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  1. Les Halles hasn't been in business in a long time - at least a year.
  2. Do you know if your tomatoes are determinate or indeterminate? The difference is that determinate will basically grow vegetatively for a period of time, then flower basically all at once, ripen all at once as the season ends, then the plant dies. Indeterminates will continue to grow (maybe to 30 feet long!) and continue to flower for about a year until their production slows down (but never really stops). Most heirlooms are indeterminate, but it's not a guarantee. I used to grow an awesome indeterinate heirloom in my apartment, I pinched the first several flowers as well, waiting for the root system to be able to take the strain of heavy fruiting. I think I started to pollinate the flowers (gotta do it by hand indoors) after the plant reached it's third truss. But the length of your growing season would affect my decision. Indoors, I don't have a growing season as I can manipulate basically everything - but outdoors, once frost comes, that's it - so depending on the length of the season, you may not need to pinch off the flowers.
  3. @dcarch These varieties are not runnering strawberries, so there is no chance of that.
  4. KennethT

    Dinner 2018 (Part 1)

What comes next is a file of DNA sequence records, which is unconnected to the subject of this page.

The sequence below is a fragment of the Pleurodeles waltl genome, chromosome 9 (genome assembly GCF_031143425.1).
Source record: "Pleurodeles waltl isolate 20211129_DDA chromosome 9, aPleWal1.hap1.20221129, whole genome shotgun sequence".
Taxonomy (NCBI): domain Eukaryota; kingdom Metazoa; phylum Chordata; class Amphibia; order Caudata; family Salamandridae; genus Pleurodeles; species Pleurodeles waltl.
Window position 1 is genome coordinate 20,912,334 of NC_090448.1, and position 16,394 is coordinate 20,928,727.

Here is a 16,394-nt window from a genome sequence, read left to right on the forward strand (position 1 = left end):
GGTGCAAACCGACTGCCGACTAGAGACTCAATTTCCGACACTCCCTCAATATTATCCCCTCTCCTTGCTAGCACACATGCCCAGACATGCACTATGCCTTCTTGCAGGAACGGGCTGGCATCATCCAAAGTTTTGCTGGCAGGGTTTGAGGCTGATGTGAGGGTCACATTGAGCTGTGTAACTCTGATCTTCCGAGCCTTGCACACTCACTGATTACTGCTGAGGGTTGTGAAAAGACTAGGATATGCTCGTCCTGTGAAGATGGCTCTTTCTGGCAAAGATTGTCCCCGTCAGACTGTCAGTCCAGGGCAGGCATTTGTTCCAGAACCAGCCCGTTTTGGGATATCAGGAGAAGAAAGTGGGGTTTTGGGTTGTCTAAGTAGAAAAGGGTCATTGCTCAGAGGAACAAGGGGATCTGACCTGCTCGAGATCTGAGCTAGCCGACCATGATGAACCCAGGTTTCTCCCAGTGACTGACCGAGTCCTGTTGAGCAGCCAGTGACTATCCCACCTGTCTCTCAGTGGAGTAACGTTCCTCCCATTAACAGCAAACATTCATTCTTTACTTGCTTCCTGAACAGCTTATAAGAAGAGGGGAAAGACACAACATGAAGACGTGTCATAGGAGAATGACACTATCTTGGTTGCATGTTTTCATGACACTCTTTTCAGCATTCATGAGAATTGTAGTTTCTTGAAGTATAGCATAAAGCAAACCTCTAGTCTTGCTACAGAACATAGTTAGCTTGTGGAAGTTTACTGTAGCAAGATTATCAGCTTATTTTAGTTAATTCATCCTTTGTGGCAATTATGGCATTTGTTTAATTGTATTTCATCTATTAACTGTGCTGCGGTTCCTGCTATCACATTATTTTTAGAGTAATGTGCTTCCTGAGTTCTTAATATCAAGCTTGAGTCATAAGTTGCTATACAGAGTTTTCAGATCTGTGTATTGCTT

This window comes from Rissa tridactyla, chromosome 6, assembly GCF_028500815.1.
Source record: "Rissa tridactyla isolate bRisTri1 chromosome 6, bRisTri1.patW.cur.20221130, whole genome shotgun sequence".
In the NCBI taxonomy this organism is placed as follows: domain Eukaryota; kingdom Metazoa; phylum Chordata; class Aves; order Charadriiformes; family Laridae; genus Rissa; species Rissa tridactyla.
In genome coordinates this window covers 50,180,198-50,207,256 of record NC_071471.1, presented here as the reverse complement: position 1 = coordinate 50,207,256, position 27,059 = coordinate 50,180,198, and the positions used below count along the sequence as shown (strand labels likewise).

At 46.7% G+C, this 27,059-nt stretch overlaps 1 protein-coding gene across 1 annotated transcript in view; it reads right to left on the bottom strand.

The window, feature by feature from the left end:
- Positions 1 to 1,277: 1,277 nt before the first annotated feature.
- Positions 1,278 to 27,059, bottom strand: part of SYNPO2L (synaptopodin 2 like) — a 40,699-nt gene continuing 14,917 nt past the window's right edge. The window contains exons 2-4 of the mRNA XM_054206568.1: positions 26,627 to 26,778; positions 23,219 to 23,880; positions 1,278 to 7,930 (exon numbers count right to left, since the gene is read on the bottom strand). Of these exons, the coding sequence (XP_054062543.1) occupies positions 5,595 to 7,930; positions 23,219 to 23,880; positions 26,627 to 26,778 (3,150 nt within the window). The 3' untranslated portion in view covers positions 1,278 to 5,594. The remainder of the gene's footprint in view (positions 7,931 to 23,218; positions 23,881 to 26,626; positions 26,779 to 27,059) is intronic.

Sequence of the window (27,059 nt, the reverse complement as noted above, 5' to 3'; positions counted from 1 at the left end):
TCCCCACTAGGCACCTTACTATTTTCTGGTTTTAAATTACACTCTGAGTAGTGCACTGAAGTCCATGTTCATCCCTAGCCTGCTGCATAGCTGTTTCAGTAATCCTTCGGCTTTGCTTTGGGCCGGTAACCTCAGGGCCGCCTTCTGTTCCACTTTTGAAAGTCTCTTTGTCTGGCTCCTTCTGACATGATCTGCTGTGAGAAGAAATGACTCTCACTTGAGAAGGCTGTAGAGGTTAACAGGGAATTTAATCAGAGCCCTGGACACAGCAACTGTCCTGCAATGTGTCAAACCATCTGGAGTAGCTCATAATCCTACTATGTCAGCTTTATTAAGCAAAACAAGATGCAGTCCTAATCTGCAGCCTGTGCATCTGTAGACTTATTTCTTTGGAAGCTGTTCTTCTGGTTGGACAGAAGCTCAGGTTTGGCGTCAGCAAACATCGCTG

In honor of Tony Bourdain, tonight, I'm making a Singapore Nyonya curry. It was his shows on Singapore and other places in Asia that sparked my love of travel to those places. No picture, but I've shown it before - it didn't look any different tonight.
  5. I'm surprised that Travel Channel won't be showing any Vietnam episodes - it was one of his favorite places in the world, and he did several episodes for them.
  6. Here's an update on the strawberry experiment: I picked a bunch of flowers this morning - I don't want the plants to fruit until they're a little more mature. They all had flowers except #2 which had some problems from the beginning. If #2 doesn't come back in a few weeks, I'll plant a new one and see if it does any better. Right now, there's too many variables to see where the problems are coming from - is it that plant? Does that variety not do well in hydro? Was it from the shading in the "nursery"? Too many unknowns to be sure...
  7. Being a foodie in NYC, it's impossible not to know Xi'an Famous Foods - they've expanded all over the place. For a period of time, I would go there several times a month. According to an interview, they attribute a lot of their success to Bourdain when he talked them up after eating at their sole stall in a Flushing, Queens mall (Flushing is probably the biggest Chinatown in NYC right now). See https://ny.eater.com/2018/6/8/17442082/xian-famous-foods-jason-wang-anthony-bourdain
  8. I had just heard about this. Like many, I watched his shows for a long time. I think his shows on Asia sparked my love of the region and desire to travel there. Lately, his shows on CNN were beautiful - really well shot, paced, and had a great narrative. I'll miss watching them.